DOMINICAN REPUBLIC: Tier 2
The Dominican Republic is a source, transit, and destination country for men, women, and children subjected to sex trafficking and forced labor. Large numbers of Dominican women and children are subjected to sex trafficking throughout the Dominican Republic, the Caribbean, Europe, South and Central America, the Middle East, Asia, and the United States. Commercial sexual exploitation of local children by foreign tourists and locals persists, particularly in coastal resort areas of the Dominican Republic. NGO research indicates sex trafficking of 15- to 17-year-old girls occurs in the street, parks, and on beaches. Traffickers lure Dominican and foreign women to work in night clubs in the Middle East, the Caribbean, and Latin America and subject them to sex trafficking. Dominican officials and NGOs have documented cases of children forced into domestic service, street vending, begging, agricultural work, construction, and moving of illicit narcotics. There are reports of forced labor of adults in construction, agricultural, and service sectors. Vulnerable populations include working children and street children, migrant workers, and undocumented or stateless persons of Haitian descent. NGOs and people in prostitution report police complicity and abuse of people in prostitution, including in areas known for child sex trafficking.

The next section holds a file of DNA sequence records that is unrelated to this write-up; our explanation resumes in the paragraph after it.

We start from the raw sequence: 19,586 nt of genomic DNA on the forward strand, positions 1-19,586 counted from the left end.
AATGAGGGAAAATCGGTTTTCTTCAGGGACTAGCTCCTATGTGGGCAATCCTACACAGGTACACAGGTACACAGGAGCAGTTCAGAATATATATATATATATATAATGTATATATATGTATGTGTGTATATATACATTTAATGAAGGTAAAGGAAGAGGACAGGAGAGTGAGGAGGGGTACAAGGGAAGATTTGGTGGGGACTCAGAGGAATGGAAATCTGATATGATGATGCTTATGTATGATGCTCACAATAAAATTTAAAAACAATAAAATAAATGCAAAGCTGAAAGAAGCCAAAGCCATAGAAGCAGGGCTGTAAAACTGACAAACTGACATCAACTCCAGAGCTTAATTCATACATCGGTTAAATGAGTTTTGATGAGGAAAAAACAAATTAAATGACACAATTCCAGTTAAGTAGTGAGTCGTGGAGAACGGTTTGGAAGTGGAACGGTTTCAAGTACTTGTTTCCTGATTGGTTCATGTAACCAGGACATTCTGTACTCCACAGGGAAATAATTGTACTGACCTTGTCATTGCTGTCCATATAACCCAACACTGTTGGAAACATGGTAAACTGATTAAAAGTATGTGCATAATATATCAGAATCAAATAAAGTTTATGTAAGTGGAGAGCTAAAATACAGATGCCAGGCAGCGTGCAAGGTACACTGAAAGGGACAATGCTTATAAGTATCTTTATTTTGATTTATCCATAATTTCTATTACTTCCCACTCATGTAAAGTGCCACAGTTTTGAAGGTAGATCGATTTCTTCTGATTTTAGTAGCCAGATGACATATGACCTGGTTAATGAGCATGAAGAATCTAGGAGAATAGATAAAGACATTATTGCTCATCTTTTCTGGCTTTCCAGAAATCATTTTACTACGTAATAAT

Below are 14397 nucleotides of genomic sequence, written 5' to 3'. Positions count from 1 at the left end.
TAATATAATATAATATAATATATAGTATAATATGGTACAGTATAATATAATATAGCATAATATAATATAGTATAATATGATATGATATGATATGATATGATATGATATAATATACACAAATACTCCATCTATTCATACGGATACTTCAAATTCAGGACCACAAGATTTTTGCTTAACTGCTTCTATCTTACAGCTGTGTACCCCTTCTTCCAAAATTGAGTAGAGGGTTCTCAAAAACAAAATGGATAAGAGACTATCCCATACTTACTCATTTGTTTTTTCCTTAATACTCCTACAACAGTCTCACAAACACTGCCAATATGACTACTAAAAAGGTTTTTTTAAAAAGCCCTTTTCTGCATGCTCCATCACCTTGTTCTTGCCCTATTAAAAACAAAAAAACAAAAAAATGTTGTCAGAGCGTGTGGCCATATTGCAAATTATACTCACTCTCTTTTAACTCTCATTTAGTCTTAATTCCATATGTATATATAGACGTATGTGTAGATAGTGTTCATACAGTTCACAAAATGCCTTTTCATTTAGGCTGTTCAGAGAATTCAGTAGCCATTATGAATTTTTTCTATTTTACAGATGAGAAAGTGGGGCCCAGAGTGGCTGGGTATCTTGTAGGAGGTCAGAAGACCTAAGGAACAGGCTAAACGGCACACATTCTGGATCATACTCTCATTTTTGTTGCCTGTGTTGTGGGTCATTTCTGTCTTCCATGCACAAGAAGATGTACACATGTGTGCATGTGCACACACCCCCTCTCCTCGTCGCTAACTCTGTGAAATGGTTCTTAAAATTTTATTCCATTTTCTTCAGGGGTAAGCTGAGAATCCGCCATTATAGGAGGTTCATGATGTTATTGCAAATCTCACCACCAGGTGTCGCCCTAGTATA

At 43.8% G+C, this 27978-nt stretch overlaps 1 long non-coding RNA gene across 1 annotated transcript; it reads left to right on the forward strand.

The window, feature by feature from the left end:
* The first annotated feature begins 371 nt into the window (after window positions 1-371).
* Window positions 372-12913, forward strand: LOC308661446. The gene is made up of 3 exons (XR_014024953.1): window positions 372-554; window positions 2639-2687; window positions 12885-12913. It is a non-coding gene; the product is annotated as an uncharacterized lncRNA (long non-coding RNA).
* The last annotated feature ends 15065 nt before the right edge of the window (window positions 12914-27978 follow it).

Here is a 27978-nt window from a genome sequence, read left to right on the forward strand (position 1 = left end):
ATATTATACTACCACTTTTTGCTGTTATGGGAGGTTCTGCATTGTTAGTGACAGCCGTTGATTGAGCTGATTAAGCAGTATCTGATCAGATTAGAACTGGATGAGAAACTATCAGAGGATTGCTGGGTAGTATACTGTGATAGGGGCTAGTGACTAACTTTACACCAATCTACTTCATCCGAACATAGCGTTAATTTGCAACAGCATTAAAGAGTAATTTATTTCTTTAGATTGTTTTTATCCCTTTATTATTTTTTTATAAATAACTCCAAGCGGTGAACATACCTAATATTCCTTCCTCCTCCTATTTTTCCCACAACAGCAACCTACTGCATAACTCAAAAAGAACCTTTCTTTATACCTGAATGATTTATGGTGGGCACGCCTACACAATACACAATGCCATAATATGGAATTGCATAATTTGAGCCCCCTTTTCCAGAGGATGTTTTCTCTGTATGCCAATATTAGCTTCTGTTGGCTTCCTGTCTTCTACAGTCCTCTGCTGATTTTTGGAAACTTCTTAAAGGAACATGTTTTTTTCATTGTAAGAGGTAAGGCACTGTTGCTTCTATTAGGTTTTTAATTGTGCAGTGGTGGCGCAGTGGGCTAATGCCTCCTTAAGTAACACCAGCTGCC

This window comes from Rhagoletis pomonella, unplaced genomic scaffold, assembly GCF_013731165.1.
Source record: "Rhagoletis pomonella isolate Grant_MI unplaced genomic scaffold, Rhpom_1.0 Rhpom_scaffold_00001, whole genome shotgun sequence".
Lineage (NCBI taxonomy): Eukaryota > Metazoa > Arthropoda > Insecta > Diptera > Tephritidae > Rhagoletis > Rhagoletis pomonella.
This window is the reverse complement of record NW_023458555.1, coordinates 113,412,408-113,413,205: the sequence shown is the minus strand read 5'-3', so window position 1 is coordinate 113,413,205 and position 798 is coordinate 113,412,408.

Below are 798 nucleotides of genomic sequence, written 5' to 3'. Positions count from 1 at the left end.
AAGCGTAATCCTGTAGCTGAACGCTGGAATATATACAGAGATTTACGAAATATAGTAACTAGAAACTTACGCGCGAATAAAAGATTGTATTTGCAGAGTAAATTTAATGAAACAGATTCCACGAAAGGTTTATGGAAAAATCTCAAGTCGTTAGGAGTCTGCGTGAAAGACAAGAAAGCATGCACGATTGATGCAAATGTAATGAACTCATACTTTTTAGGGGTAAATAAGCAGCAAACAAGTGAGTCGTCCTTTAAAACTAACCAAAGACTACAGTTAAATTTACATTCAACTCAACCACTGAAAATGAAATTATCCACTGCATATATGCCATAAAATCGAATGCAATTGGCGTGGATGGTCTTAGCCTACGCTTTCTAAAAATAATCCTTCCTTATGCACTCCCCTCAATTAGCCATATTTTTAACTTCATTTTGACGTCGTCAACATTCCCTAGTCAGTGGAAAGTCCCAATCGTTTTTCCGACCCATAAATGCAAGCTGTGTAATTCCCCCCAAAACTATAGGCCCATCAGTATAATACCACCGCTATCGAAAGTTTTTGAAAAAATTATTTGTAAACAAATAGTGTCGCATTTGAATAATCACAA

The Government of the Dominican Republic does not fully comply with the minimum standards for the elimination of trafficking; however, it is making significant efforts to do so. The government prosecuted an increased number of labor and sex trafficking defendants and punished offenders with imprisonment. The government referred more victims to care in 2014 and sustained efforts aimed at preventing human trafficking. The government, however, continued to lack trafficking-specific victim assistance. The government began implementing a naturalization law that provides a path to citizenship for persons affected by the 2013 Constitutional Tribunal ruling, but a sizeable group may be left without legal status, increasing their vulnerability to trafficking. The government reported no new investigations, prosecutions, or convictions of officials complicit in trafficking.
RECOMMENDATIONS FOR THE DOMINICAN REPUBLIC: